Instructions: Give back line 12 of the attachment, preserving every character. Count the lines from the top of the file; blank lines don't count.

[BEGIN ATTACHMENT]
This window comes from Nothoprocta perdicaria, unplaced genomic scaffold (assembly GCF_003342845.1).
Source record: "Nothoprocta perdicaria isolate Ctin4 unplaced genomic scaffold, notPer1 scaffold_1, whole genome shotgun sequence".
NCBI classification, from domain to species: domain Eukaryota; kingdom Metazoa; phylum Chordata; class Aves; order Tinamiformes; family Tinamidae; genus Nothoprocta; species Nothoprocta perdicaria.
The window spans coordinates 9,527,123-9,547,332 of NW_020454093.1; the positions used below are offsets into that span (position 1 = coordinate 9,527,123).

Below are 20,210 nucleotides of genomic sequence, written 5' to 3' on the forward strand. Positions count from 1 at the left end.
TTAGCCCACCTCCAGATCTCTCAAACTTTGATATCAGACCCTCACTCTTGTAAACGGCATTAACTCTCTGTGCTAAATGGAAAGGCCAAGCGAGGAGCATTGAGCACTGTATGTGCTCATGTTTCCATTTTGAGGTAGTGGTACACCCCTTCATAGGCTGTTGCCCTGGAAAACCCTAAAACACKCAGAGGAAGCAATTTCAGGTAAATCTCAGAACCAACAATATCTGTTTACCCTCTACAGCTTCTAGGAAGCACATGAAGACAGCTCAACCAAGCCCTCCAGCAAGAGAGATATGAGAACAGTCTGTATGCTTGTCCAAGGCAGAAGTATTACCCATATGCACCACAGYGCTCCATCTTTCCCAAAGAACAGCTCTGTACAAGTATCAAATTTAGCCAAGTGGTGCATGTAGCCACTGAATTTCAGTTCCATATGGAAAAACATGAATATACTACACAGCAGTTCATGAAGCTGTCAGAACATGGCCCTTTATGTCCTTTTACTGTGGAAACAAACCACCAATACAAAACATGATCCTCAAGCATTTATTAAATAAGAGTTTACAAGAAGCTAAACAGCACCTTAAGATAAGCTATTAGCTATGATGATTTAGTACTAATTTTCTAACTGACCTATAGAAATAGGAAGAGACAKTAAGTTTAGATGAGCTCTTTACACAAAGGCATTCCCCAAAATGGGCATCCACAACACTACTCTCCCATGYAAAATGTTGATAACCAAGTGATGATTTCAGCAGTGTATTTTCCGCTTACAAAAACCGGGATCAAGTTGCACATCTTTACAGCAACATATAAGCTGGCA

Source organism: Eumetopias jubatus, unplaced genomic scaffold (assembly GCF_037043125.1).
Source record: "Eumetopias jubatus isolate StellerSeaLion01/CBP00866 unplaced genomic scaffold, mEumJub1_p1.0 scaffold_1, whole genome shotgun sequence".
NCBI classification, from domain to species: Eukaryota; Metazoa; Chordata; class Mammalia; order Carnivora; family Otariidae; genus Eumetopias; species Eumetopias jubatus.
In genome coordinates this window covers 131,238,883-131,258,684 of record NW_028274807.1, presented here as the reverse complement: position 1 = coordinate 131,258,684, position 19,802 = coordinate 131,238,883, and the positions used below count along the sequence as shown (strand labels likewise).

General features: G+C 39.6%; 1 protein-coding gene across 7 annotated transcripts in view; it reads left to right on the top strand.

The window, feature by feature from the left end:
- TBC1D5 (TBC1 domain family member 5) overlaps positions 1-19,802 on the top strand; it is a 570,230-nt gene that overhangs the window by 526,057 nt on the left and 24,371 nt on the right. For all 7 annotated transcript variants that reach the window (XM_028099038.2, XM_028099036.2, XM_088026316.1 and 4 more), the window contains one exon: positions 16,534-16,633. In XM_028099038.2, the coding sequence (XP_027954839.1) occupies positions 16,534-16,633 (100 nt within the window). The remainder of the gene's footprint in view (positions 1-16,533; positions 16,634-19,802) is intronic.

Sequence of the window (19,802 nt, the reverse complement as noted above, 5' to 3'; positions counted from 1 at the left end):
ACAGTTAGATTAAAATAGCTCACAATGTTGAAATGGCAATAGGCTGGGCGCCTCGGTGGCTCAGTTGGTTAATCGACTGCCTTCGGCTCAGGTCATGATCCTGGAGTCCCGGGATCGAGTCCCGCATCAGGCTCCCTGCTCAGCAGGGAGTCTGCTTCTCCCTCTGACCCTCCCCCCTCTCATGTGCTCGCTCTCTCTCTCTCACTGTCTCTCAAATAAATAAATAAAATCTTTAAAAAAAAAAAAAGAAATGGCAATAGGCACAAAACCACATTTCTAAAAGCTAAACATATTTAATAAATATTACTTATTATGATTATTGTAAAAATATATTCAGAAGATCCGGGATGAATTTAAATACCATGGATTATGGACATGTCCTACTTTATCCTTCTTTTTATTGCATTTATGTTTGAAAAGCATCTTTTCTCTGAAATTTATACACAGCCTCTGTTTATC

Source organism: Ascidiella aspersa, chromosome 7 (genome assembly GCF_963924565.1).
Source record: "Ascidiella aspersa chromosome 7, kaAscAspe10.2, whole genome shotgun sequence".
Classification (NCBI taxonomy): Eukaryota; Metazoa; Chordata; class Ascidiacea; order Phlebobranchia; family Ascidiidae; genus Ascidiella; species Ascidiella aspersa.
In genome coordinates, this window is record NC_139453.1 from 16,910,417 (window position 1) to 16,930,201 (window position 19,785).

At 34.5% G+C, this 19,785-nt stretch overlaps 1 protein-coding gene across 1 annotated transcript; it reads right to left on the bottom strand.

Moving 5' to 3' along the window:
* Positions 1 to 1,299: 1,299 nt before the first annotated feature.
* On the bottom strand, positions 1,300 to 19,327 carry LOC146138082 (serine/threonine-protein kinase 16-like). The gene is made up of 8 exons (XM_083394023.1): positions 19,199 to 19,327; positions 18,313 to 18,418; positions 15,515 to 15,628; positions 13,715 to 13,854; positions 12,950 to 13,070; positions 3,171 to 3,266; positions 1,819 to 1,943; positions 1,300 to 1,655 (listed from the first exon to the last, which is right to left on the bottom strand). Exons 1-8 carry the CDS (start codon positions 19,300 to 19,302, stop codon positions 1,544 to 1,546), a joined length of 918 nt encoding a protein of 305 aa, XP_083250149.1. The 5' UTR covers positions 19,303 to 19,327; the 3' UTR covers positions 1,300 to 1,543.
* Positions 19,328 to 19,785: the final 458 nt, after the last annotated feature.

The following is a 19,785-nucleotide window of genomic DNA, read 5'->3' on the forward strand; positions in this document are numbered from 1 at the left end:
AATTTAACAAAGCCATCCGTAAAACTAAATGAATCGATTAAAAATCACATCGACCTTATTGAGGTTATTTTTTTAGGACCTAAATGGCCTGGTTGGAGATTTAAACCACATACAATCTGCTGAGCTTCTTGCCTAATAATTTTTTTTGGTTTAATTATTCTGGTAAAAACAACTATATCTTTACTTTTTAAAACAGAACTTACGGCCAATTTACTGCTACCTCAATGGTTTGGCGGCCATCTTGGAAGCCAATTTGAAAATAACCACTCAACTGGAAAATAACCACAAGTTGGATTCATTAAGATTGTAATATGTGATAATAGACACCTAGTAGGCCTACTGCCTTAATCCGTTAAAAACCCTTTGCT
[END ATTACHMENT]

The window, feature by feature from the left end: